• Ancient Digger teaches Archaeology and History to all Ages!

Thursday, December 22, 2011

History 101: Who Was Epicurus and the Epicureans?

The Epicureans believed that the key to happiness was the enjoyment of pleasure, although they did not advise the life of wine, women, and song that is today associated with the term “Epicurean”.

An epicurean typically partakes in simple pleasures, yet they also abstain from bodily desires such as sex and appetites verging on denial. Epicurus argued that when eating one should not eat too heavily, for it could lead to disappointment later, such as the grim realization that one could not afford such delicacies in the future. Likewise, sex could lead to increased lust and dissatisfaction with the sexual partner.

Epicurus established his philosophy based on the foundation of his ethical system in the material world, which he said was made up of tiny atoms moving through space in accordance with natural law. Epicurus, as well as all of the epicureans, believed in the existence of the gods. However, he did declare that Gods have no place in worldly affairs. It was thought that the gods were too far away from the earth to have any interest in what man was doing; so it did not do any good to pray or to sacrifice to them. The gods, they believed, did not create the universe, nor did they inflict punishment or bestow blessings on anyone, but they were supremely happy; this was the goal to strive for during one’s own human life.

Epicurus taught that oracles, omens, and dreams have no significance and he rejected all ideals of immortality and mysticism. He believed in the soul and even suggested that the soul is as mortal as the body. Epicurus rejected any possibility of an afterlife, while still contending that one need not fear death:

“Death is nothing to us; for that which is dissolved, is without sensation, and that which lacks sensation is nothing to us.”

Bertrand Russell describes the reception of Epicureanism’s conception of death:

[T]he fear of death is so deeply rooted in instinct that the gospel of Epicurus could not, at any time, make a wide popular appeal; it remained always the creed of a cultivated minority. Even among philosophers, after the time of Augustus, it was, as a rule, rejected in favour of Stoicism. It survived, it is true, though with diminishing vigour, for six hundred years after the death of Epicurus; but as men became increasingly oppressed by the miseries of our terrestrial existence, they demanded continually stronger medicine from philosophy or religion. The philosophers took refuge, with few exceptions, in Neoplatonism; the uneducated turned to various Eastern superstitions, and then, in continually increasing numbers, to Christianity, which, in its early form, placed all good in life beyond the grave, thus offering men a gospel which was the exact opposite of that of Epicurus.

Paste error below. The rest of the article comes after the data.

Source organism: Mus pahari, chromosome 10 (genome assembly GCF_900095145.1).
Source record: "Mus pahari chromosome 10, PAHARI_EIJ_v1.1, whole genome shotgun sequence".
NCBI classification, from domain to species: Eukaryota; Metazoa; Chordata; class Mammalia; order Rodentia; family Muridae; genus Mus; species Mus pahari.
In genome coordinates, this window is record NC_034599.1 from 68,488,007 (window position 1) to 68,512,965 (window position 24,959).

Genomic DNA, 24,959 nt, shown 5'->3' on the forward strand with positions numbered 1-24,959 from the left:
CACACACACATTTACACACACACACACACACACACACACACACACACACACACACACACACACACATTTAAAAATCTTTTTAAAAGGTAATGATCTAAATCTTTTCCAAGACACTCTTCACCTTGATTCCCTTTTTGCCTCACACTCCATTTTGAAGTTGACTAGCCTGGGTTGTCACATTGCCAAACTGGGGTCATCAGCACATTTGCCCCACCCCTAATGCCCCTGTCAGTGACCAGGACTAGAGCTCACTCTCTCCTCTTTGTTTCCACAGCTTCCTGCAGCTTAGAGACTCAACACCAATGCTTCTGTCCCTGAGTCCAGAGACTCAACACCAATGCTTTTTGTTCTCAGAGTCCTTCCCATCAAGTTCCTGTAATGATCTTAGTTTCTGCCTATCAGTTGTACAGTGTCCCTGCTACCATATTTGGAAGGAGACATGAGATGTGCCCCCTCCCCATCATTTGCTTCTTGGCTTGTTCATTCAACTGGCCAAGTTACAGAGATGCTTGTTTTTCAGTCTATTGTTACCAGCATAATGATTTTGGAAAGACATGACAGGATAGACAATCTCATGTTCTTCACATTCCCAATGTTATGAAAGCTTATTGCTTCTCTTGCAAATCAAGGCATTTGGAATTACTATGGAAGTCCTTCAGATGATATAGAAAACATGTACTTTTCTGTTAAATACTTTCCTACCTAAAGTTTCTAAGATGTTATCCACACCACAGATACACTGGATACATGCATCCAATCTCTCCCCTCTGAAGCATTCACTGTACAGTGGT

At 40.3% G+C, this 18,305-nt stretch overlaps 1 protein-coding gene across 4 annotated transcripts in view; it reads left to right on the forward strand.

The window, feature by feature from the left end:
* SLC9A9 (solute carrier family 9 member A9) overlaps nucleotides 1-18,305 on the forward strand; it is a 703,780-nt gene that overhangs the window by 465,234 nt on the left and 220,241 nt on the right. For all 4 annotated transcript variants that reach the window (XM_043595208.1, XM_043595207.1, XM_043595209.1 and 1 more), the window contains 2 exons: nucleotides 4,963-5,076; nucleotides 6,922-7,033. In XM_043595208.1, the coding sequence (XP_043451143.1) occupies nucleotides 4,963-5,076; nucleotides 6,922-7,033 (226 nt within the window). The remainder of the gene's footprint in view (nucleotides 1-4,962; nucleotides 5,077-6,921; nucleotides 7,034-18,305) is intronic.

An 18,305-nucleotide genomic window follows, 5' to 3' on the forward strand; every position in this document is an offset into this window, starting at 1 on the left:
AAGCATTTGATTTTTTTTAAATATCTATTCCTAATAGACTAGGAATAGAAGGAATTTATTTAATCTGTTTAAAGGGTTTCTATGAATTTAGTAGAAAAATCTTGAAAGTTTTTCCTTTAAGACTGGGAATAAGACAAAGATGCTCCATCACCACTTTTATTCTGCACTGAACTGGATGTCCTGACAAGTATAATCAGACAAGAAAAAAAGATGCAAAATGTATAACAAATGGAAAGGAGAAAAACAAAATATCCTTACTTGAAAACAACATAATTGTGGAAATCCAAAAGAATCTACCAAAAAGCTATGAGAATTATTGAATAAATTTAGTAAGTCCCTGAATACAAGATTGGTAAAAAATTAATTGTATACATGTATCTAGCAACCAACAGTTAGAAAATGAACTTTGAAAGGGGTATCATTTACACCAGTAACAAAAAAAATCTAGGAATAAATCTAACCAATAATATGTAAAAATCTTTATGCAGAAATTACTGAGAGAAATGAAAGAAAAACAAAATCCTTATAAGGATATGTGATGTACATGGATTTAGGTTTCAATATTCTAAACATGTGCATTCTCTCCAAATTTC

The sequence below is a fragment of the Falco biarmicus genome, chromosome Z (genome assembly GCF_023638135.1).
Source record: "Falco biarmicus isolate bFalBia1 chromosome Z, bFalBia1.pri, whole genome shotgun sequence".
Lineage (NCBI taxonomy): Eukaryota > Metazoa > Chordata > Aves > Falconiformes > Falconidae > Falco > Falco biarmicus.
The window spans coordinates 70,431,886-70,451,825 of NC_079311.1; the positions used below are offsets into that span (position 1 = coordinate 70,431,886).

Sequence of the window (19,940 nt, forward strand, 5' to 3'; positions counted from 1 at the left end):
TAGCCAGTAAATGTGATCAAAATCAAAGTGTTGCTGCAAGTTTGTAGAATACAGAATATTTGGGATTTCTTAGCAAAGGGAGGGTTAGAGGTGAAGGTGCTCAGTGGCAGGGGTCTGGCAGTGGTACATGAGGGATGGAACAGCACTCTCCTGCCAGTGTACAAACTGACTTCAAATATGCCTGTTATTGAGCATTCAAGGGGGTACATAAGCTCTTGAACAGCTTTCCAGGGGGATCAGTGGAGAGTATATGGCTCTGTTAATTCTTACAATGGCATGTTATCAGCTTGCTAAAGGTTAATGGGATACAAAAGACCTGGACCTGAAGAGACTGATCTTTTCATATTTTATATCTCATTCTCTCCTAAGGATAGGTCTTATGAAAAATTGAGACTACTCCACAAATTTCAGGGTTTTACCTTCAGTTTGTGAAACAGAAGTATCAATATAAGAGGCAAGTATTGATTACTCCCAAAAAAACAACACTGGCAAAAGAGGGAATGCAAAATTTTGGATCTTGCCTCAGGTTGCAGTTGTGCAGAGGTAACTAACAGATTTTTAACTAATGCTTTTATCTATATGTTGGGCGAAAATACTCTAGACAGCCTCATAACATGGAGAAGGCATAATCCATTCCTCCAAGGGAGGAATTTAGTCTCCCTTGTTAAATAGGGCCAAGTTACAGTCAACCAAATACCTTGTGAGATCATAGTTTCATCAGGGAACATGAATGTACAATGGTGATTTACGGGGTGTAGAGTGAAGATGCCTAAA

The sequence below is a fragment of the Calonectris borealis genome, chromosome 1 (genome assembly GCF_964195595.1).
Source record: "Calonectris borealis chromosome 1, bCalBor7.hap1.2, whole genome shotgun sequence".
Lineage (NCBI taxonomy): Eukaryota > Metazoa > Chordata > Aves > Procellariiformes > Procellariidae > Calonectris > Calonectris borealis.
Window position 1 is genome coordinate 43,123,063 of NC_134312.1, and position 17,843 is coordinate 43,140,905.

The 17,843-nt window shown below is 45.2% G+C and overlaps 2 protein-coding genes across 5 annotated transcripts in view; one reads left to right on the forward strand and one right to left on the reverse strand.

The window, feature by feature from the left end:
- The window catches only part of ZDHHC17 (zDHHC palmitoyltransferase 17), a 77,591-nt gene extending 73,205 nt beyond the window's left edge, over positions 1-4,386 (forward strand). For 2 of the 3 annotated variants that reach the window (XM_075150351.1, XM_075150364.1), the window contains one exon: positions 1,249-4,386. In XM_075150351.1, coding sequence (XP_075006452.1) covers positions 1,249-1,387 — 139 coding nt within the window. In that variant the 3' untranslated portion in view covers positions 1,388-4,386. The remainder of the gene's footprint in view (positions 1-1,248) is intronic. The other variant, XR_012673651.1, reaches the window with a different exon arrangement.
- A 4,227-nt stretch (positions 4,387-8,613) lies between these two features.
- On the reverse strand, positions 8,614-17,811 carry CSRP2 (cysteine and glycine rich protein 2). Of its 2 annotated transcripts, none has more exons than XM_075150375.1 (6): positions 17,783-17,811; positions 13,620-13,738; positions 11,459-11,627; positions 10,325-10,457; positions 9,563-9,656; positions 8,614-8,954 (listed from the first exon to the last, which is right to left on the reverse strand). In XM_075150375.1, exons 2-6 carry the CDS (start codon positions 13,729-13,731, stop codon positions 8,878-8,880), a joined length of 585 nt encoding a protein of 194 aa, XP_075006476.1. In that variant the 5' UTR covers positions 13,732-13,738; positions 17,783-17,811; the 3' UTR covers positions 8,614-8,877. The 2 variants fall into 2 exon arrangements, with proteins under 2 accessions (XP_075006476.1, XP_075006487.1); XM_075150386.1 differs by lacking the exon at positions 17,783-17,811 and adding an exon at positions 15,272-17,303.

Epicurus had no regard for politial and social life. The state to him was more of a convenience and the wise man should not participate in public life. Additionally, for Epicurus and his epicureans, happiness consisted primarily of freedom from physical pain and worldly cares and fears. One can not rid themselves of the evil in this world and thus should withdraw from philosophy, enjoy the fellowship of a few friends, and savor the serenity of your mind.

Although the ideals of Epicurus and the Epicureans stressed that overindulgence in all aspects of the world was frowned upon, it was not easily avoided for some. Even today, we experience the need to partake in petty privileges to feel satisfied. Not much as changed.

Also check out:


Post a Comment

We appreciate comments, but we delete SPAM.

Like Ancient Digger? Why Not Follow Us?

Subscribe Via RSS Feed Follow Ancient Digger on Facebook Follow Ancient Digger on Twitter Subscribe to Ancient Digger Via Email

Get widget



Ancient Digger Archaeology Copyright © 2015 LKart Theme is Designed by Lasantha